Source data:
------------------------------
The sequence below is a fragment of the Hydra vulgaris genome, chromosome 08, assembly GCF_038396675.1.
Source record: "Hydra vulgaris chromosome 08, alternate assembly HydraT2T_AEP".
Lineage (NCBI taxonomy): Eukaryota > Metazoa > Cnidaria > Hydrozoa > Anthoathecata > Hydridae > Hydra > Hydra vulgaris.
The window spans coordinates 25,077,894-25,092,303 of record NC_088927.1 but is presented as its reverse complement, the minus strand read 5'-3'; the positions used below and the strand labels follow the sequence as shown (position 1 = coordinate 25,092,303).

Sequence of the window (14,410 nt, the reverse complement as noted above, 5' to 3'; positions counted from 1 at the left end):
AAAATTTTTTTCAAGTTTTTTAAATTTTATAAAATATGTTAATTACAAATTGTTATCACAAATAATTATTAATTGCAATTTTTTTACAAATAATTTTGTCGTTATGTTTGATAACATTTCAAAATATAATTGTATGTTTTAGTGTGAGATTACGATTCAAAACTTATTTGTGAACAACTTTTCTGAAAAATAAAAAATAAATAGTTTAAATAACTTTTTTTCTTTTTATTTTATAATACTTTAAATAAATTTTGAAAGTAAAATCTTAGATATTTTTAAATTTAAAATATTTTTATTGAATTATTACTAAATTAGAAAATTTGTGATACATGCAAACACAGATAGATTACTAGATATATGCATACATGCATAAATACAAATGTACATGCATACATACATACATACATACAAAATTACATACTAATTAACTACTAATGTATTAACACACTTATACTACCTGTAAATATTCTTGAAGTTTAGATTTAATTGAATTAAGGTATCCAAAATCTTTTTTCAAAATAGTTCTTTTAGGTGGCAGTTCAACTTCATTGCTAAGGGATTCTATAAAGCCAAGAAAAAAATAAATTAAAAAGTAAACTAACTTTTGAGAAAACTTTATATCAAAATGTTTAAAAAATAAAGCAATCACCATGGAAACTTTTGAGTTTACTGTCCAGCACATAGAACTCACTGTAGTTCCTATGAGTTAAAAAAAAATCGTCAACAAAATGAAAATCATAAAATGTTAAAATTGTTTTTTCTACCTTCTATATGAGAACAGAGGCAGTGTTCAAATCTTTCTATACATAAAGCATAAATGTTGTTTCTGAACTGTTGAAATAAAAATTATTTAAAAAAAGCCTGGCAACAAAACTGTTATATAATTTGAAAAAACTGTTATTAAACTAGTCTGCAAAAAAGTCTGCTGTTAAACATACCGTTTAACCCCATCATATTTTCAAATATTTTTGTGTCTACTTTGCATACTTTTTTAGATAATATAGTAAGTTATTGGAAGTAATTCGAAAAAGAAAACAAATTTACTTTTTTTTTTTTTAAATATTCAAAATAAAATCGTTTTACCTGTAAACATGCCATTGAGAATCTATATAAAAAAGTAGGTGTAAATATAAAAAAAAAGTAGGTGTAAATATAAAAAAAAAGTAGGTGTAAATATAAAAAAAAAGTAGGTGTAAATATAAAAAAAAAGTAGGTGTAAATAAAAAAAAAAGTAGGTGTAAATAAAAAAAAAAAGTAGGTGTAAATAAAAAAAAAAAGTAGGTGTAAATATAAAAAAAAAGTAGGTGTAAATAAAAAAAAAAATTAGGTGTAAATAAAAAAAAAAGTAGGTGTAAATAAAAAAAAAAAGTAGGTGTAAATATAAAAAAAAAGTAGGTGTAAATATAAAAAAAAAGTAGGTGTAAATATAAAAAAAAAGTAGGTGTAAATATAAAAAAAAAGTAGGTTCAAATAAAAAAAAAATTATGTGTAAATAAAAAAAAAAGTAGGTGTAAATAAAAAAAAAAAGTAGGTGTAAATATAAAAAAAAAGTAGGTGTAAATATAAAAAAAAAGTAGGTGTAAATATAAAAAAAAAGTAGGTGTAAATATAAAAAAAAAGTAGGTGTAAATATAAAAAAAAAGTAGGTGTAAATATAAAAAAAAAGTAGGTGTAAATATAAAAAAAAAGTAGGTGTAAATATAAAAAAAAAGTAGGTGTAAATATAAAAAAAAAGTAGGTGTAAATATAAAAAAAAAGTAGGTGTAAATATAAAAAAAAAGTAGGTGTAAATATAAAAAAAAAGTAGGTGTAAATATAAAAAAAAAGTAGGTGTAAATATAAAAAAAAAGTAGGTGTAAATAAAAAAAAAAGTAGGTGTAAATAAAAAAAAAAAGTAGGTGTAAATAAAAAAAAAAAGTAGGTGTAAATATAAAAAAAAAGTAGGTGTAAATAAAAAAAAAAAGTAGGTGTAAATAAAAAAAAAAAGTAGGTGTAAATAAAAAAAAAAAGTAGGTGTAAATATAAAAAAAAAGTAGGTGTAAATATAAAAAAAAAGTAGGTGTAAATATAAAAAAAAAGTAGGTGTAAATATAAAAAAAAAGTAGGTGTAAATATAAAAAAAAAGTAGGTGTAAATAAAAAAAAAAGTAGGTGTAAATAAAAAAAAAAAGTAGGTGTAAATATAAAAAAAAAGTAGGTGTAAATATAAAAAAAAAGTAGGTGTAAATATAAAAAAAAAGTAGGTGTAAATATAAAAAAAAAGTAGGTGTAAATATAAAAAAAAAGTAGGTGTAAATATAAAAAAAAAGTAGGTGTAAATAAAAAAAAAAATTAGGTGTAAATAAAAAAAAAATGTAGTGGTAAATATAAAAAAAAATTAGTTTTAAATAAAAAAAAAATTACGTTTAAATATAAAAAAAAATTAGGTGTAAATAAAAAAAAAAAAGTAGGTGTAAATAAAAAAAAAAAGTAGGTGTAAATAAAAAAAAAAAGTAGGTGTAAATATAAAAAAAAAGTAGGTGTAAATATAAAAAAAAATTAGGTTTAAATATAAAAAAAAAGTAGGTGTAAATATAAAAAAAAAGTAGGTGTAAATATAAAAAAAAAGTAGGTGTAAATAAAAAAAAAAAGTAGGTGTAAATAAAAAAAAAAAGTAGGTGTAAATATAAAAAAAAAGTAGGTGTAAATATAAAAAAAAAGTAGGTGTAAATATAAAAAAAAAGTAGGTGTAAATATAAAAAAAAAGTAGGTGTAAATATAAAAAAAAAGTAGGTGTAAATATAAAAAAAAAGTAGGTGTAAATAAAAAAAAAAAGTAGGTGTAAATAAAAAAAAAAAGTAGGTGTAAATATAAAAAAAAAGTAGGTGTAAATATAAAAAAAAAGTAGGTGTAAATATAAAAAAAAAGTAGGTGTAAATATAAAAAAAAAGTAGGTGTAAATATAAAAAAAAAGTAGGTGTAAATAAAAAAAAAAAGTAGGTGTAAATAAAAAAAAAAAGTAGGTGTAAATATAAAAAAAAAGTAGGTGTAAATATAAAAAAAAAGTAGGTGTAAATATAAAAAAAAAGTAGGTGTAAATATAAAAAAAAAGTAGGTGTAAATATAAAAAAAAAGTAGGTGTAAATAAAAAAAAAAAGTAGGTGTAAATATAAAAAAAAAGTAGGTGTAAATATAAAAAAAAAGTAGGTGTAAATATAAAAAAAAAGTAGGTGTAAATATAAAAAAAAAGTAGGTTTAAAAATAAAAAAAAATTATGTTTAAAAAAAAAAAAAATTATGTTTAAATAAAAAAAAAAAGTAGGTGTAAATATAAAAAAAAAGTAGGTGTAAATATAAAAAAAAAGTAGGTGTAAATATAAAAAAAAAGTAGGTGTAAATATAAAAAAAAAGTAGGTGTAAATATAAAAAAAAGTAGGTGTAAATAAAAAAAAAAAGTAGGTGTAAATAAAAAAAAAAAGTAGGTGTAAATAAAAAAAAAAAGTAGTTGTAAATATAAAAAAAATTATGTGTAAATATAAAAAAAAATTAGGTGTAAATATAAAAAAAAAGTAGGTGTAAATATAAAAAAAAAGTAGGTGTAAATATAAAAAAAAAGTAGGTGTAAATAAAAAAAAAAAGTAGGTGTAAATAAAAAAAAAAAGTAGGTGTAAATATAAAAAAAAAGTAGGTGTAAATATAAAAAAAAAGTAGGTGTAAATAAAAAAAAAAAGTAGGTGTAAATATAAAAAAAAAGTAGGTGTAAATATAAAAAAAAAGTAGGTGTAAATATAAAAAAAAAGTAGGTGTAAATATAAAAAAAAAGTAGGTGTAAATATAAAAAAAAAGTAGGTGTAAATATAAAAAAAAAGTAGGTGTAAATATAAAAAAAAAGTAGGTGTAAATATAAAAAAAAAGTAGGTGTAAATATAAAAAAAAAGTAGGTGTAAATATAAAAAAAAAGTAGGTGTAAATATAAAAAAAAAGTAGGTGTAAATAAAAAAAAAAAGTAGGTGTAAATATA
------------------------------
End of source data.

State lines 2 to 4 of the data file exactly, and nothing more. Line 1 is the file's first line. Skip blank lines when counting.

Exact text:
Source record: "Hydra vulgaris chromosome 08, alternate assembly HydraT2T_AEP".
Lineage (NCBI taxonomy): Eukaryota > Metazoa > Cnidaria > Hydrozoa > Anthoathecata > Hydridae > Hydra > Hydra vulgaris.
The window spans coordinates 25,077,894-25,092,303 of record NC_088927.1 but is presented as its reverse complement, the minus strand read 5'-3'; the positions used below and the strand labels follow the sequence as shown (position 1 = coordinate 25,092,303).